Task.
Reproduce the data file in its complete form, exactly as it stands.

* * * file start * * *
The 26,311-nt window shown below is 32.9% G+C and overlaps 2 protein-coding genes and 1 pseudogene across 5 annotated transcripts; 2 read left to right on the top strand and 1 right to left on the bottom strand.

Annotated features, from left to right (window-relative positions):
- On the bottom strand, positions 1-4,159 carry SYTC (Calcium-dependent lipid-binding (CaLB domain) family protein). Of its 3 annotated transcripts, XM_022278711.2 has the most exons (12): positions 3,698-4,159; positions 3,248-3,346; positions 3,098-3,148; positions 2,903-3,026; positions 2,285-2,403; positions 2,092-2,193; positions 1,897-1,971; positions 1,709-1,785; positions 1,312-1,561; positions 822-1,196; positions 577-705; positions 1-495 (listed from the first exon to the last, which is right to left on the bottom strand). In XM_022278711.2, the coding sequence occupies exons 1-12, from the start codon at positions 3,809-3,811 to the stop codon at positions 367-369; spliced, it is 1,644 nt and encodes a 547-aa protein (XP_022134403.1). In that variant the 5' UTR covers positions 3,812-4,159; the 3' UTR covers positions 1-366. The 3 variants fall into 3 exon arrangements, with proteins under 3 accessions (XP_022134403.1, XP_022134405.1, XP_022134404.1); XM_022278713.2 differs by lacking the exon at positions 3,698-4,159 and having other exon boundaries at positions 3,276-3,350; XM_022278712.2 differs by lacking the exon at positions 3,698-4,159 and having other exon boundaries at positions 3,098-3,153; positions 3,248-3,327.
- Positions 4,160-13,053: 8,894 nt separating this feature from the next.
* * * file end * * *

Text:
The 26,311-nt window shown below is 32.9% G+C and overlaps 2 protein-coding genes and 1 pseudogene across 5 annotated transcripts; 2 read left to right on the top strand and 1 right to left on the bottom strand.

Annotated features, from left to right (window-relative positions):
- On the bottom strand, positions 1-4,159 carry SYTC (Calcium-dependent lipid-binding (CaLB domain) family protein). Of its 3 annotated transcripts, XM_022278711.2 has the most exons (12): positions 3,698-4,159; positions 3,248-3,346; positions 3,098-3,148; positions 2,903-3,026; positions 2,285-2,403; positions 2,092-2,193; positions 1,897-1,971; positions 1,709-1,785; positions 1,312-1,561; positions 822-1,196; positions 577-705; positions 1-495 (listed from the first exon to the last, which is right to left on the bottom strand). In XM_022278711.2, the coding sequence occupies exons 1-12, from the start codon at positions 3,809-3,811 to the stop codon at positions 367-369; spliced, it is 1,644 nt and encodes a 547-aa protein (XP_022134403.1). In that variant the 5' UTR covers positions 3,812-4,159; the 3' UTR covers positions 1-366. The 3 variants fall into 3 exon arrangements, with proteins under 3 accessions (XP_022134403.1, XP_022134405.1, XP_022134404.1); XM_022278713.2 differs by lacking the exon at positions 3,698-4,159 and having other exon boundaries at positions 3,276-3,350; XM_022278712.2 differs by lacking the exon at positions 3,698-4,159 and having other exon boundaries at positions 3,098-3,153; positions 3,248-3,327.
- Positions 4,160-13,053: 8,894 nt separating this feature from the next.